On the international stage, Audrey’s engagement was remarkable. She was passionate in the founding and promotion of annual twinning exchanges between Sheringham and Otterndorf in Germany. She participated in many exchanges with Muzillac in France and was an early pioneer of personal links with Russia, with pen friends in the Soviet Union and visiting in person both before and after the end of Communism in the early 90s.
Audrey was exceptionally active in Amnesty International, writing letters on behalf of incarcerated political prisoners, raising money and highlighting the plight of refugees. Several displaced families from conflict zones came to stay over the years, sometimes for a considerable period as they rebuilt their lives. She helped establish Sheringham’s Asylum Seekers’ Annual Picnic, taking refugee families for a paid-for day by the sea. At the peak of its popularity, local train companies would lay on an extra carriage to accommodate the hundreds who took up the offer.
Decades ahead of public sentiment, Audrey campaigned for the environment, especially for trees, recycling, ecological diversity and the soil. She would write regular impassioned letters to the EDP lamenting the damage being done to the countryside, and when the Council was reluctant to agree to her request to plant new trees in Sheringham, she took matters into her own hands. With friends and in the dead of night, she organised the rogue planting of dozens of saplings along Cromer Road by Sheringham’s market place, and on the Common, keeping them protected and watered until they became today’s beautiful – and officially celebrated – stands.
Audrey will be remembered as an altogether unorthodox and improbably active member of the Sheringham community, ready with unquenchable enthusiasm to get stuck into any good cause. With her regular and muscular swims in the sea, long before and long after the less hardy would venture into the water either side of summer, and with her love of nature, birdwatching and what might be termed a rather eccentric cycling style through town, she was a fiery local force full of wit, warmth, humour and compassion.
Long before society stigmas began to erode Audrey helped and counselled many, as friends and equals, on issues from sexuality to mental health. Throughout her life she was passionate in the support of younger people.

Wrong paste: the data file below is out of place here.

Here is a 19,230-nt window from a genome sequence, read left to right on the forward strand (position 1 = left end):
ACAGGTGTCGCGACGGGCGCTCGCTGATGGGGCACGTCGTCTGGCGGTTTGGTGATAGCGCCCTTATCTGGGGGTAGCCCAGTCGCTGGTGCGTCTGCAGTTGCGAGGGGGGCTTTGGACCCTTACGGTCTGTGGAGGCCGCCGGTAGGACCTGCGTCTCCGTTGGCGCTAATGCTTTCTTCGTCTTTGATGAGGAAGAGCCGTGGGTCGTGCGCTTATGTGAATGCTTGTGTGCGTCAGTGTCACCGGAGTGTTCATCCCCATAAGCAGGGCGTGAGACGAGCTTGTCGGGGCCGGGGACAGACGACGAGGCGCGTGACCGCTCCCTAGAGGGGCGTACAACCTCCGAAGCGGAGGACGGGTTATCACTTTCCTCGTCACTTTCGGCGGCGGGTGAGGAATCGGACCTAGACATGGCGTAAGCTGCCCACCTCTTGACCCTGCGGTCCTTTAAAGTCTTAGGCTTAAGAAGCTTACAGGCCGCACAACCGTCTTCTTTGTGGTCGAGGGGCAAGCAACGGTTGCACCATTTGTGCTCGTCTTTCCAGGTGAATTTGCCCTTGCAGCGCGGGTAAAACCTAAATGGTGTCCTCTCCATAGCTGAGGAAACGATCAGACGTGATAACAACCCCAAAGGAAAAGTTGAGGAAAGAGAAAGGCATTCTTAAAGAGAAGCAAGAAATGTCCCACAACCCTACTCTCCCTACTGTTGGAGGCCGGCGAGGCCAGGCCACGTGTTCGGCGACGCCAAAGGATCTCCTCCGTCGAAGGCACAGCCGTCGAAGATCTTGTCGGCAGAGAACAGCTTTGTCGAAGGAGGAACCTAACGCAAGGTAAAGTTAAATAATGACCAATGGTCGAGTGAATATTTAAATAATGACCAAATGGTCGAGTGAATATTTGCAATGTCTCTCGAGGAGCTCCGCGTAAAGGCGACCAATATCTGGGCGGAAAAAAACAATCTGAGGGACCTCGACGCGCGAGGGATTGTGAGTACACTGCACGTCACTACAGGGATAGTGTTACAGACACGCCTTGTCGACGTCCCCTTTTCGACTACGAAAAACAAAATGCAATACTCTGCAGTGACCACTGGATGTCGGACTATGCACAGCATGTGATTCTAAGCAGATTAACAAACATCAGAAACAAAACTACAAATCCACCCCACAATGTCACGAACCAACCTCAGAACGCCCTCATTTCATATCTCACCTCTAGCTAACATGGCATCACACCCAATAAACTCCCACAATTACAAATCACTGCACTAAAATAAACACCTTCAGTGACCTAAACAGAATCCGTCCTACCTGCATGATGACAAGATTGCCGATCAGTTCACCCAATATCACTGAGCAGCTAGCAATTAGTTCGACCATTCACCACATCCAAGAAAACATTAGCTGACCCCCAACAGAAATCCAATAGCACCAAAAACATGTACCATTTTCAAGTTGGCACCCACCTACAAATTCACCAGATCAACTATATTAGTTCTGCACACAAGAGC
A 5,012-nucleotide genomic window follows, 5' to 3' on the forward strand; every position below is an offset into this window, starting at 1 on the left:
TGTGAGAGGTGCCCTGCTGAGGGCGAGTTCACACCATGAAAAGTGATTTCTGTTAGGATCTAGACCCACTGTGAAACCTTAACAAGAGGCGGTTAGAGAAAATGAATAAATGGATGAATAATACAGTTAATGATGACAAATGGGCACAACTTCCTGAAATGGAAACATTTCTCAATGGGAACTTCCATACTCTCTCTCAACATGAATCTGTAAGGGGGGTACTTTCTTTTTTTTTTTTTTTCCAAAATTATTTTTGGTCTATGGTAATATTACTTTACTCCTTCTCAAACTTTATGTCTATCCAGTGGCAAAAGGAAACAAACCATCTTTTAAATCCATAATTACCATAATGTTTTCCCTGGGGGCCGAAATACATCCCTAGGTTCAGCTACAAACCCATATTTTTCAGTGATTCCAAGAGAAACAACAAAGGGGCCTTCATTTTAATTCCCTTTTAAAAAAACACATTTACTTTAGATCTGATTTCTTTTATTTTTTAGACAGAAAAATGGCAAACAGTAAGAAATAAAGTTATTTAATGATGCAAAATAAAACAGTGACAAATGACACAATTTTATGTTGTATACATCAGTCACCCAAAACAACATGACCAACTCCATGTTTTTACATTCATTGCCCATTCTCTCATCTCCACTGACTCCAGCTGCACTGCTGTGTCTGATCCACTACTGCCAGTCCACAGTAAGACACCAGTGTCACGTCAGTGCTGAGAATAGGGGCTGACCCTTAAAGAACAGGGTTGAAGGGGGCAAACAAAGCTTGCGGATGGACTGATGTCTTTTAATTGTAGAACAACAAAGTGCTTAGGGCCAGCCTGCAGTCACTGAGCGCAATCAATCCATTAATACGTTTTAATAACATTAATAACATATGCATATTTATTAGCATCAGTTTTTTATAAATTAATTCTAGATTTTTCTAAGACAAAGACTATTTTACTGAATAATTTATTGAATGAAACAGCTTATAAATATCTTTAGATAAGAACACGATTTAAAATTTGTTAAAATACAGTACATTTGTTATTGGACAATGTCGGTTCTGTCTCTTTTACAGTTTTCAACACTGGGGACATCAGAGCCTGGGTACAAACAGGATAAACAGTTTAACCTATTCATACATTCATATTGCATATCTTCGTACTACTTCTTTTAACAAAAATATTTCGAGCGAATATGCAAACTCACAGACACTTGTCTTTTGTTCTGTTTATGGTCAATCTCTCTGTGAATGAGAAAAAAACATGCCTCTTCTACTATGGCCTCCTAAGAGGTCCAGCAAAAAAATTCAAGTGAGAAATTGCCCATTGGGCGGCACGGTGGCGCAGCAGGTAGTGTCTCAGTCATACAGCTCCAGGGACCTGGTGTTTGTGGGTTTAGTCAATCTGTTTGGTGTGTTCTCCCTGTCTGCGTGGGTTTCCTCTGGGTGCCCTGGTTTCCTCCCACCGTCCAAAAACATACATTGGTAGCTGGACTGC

A good, and later rather successful, example was a certain James Dyson from Holt, whose mother Mary was one of Audrey’s dearest friends. She encouraged young James’s early designs by purchasing his very first prototype ‘ballbarrow’, a technology later repurposed for the famous Dyson bagless vacuum cleaner. Two simple wooden beds which she commissioned from him are still doing service half a century later.
A distinctive painting by James of light pouring into Coventry Cathedral still graces the stairwell of the house in which she died.
It’s a poignant echo of Aud’s passion for reconciliation with Germany, where the Church of Our Lady in Dresden was similarly destroyed in World War Two.
Audrey’s final years were increasingly marked by dementia. But until close to the end she retained her vibrancy and pleasure of connection. Her two outstanding live-in carers, Getrude and Clara originally from Zimbabwe, have become much-loved family members. Despite her decline, Audrey’s quality of life during these years was as good as it possibly could have been.
She died with daughter Carol and carer Getrude by her side, joined in the dark morning hours by a succession of family members both local and already summoned from afar, sharing thanks for the inspiration, love and sheer force for life which will remain her legacy.
Shortly after Audrey moved to Sheringham in the winter of 1962, a profoundly difficult but also liberating emotional time for her, she captured her very essence in an entry in her diary (emphasis as in the original):
“I shall, please help me God, try and pull this enthusiasm for life into everyone I have anything to do with. Some people will hate and mistrust me for it, I know. I will be discouraged – but I believe in the value of life – life is to be lived, not hidden away from.”
Audrey was progressive. She was inclusive. She was incredible.
Audrey Diana Brayne 1927 – 2021
By the Brayne Family May 2021